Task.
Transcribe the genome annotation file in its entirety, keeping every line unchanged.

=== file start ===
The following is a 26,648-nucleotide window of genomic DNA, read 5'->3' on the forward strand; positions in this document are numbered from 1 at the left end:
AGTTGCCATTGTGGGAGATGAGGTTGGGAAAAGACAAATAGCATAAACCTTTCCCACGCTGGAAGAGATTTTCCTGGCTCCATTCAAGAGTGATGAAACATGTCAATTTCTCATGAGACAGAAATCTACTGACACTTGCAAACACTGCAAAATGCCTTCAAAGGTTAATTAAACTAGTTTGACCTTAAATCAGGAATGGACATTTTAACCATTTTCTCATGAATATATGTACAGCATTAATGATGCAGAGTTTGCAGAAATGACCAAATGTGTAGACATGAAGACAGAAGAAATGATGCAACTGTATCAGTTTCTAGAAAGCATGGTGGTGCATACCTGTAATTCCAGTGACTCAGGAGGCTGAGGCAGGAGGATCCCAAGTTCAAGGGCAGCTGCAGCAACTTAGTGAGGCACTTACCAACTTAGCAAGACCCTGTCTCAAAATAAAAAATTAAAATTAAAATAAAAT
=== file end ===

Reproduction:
The following is a 26,648-nucleotide window of genomic DNA, read 5'->3' on the forward strand; positions in this document are numbered from 1 at the left end:
AGTTGCCATTGTGGGAGATGAGGTTGGGAAAAGACAAATAGCATAAACCTTTCCCACGCTGGAAGAGATTTTCCTGGCTCCATTCAAGAGTGATGAAACATGTCAATTTCTCATGAGACAGAAATCTACTGACACTTGCAAACACTGCAAAATGCCTTCAAAGGTTAATTAAACTAGTTTGACCTTAAATCAGGAATGGACATTTTAACCATTTTCTCATGAATATATGTACAGCATTAATGATGCAGAGTTTGCAGAAATGACCAAATGTGTAGACATGAAGACAGAAGAAATGATGCAACTGTATCAGTTTCTAGAAAGCATGGTGGTGCATACCTGTAATTCCAGTGACTCAGGAGGCTGAGGCAGGAGGATCCCAAGTTCAAGGGCAGCTGCAGCAACTTAGTGAGGCACTTACCAACTTAGCAAGACCCTGTCTCAAAATAAAAAATTAAAATTAAAATAAAAT